Rptr.Trans. 6/8/93, at 60.
Because these comments challenged Bradley's credibility on the grounds that Bradley had entered into a plea agreement, the prosecutor's questions to Bradley did not constitute vouching.5
Ortega contends that the prosecutor also improperly vouched for Daniel Holstine, a member of the Arizona Joint Counter Narcotics Task Force and the National Guard and a government witness. In closing argument, the prosecutor stated:
Ladies and Gentlemen, you do not have to rely just on the testimony of Rodger Bradley. Remember Holstine. He is the gentleman who was here for maneuvers. I guess I pulled him out of the field in his camouflaged outfit. I submit to you that you aren't going to find a more honest witness than that anyway.
Rptr.Trans. 6/11/93 at 536 (emphasis added). Ortega contends that the prosecutor placed the prestige of the government behind Holstine by stating his personal opinion that Holstine is credible.
Although the prosecutor's statement that he "submitted" that the jury would not find a more honest witness than Holstine is not particularly articulate, it is best understood in the context of what came before not as a personal assurance of Holstine's credibility but as an argument that the jury should consider him to be credible because he is a member of the National Guard. We conclude it did not constitute improper vouching.
We hold that the officers had reasonable articulable suspicion to stop the tractor-trailer and that the scope of the detention was also reasonable. We also hold that the prosecutor's remarks were not improper vouching. We affirm the convictions.
The panel unanimously finds this case suitable for decision without oral argument. Fed. R. App. P. 34(a); 9th Cir.R. 34-4
This disposition is not appropriate for publication and may not be cited to or by the courts of this circuit except as provided by 9th Cir.R. 36-3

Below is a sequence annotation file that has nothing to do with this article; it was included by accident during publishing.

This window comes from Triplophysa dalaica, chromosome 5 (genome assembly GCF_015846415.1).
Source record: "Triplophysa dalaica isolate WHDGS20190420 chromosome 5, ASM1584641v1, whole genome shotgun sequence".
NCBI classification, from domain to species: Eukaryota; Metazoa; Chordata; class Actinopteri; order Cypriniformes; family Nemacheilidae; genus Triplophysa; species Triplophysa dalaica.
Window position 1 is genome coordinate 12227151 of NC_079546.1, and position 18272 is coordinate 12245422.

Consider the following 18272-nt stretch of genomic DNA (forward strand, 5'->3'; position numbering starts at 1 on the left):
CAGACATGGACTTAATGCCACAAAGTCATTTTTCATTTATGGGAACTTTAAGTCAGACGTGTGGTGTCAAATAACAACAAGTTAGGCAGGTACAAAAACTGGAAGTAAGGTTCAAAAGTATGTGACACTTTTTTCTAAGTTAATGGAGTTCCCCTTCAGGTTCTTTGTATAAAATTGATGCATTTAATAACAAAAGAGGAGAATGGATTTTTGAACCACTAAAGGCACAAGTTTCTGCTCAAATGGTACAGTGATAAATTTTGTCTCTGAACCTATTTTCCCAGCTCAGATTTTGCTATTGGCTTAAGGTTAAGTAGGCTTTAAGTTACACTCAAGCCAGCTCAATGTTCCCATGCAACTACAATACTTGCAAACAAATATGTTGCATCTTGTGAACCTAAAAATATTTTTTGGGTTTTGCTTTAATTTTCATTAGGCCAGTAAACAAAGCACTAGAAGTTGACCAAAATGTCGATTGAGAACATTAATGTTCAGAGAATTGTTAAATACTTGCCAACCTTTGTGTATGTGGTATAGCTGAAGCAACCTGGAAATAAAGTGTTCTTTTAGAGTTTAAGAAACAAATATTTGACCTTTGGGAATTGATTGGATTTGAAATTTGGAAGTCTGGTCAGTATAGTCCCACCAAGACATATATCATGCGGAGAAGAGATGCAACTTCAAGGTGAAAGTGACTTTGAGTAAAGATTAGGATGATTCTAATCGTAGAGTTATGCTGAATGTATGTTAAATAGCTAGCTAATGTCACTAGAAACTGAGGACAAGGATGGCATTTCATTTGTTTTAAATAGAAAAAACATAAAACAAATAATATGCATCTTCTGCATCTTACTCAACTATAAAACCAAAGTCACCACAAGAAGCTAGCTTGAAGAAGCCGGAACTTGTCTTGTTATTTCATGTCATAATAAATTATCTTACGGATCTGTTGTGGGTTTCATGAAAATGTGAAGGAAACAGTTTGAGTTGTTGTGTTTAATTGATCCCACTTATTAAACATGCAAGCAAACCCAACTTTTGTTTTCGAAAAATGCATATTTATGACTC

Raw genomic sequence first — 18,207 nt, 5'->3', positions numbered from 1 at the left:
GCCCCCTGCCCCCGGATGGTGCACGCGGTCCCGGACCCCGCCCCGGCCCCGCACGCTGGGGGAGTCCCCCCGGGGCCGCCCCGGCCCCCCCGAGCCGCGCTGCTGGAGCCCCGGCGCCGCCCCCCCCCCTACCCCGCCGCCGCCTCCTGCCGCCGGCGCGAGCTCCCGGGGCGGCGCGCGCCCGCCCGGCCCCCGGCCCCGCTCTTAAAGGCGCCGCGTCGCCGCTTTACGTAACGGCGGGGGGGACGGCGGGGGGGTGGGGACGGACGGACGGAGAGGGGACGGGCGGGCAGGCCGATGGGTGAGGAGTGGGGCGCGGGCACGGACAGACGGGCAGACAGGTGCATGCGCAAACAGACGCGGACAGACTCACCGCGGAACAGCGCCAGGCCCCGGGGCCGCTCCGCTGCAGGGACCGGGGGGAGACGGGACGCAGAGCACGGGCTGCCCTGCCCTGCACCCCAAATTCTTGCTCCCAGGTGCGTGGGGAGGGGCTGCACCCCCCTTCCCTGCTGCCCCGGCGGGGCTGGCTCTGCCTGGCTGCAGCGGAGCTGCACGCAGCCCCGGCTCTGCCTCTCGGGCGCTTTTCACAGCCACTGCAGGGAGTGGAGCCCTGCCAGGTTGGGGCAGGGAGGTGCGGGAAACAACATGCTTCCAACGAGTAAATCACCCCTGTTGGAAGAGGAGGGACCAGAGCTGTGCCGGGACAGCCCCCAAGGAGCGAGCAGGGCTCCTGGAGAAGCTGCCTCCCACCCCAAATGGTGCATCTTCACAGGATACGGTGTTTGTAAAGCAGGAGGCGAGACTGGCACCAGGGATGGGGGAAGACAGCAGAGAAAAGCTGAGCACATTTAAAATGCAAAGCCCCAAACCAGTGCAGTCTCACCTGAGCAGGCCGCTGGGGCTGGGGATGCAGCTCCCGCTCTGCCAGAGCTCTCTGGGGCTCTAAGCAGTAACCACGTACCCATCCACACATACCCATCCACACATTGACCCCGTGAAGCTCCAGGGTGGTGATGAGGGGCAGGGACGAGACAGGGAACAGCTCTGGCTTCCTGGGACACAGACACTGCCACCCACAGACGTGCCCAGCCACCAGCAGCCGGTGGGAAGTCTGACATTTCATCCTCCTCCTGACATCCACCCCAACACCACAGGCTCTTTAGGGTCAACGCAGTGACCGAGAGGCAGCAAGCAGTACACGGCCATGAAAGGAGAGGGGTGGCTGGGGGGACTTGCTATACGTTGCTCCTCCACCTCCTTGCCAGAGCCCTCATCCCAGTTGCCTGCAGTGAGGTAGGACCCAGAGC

Moreno was charged with conspiracy and with possession of cocaine on July 2 and June 30. Ortega was charged with conspiracy and with possession with intent to distribute on June 16, June 30, and July 2. Munoz was charged with conspiracy and with possession with intent to distribute on July 2
As a preliminary matter, the government argues that Moreno does not have standing to challenge the district court's denial of the motion to suppress. Because we conclude that the district court properly denied the motion to suppress, we do not address the government's challenge to Moreno's standing
Moreno does not contend that the officers did not have probable cause to search the vehicle once the narcotics detection dog had alerted on it
Moreno cites to United States v. McCormick, 502 F.2d 281 (9th Cir. 1974), to support his position. McCormick does not help Moreno, however, because it merely stands for the proposition that exigent circumstances to search a vehicle do not exist when there is no indication that the vehicle to be searched is being used for criminal activities at that time, where the owner of the vehicle is handcuffed in his home and could not get to the vehicle, and where a police car blocks any possible escape. Id. at 287. Moreno also suggests that a warrant was required because Bradley was not under arrest when the vehicle was searched and cites two cases in support of this proposition. New York v. Belton, 453 U.S. 454 (1981); United States v. Vasey, 834 F.2d 782 (9th Cir. 1987). These cases are not relevant, however, because they concern searches incident to a lawful arrest
Appellants contend that only the prosecutor called Bradley's credibility into question and that the government cannot respond to its own attacks on the witness's credibility by referring to truthfulness requirements in plea bargains. This argument is without merit because the prosecutor did not challenge Bradley's credibility. He stated:
Now, Ladies and Gentlemen, by my calling Bradley and by calling Tineo as witnesses, I don't want you to think that I am telling you they are wonderful people or they are great people or they shouldn't be invited--they should be invited over to the house for dinner. I am not saying that. They are not. You will hear that Bradley used cocaine excessively. What I am asking you to do is to judge the truthfulness of their testimony, using two things: Look at the way they testify from the stand. Listen to what they tell you.
Rptr.Trans. 6/8/93, at 46. This comment merely instructs the jury to decide for itself the truthfulness of the witness's testimony.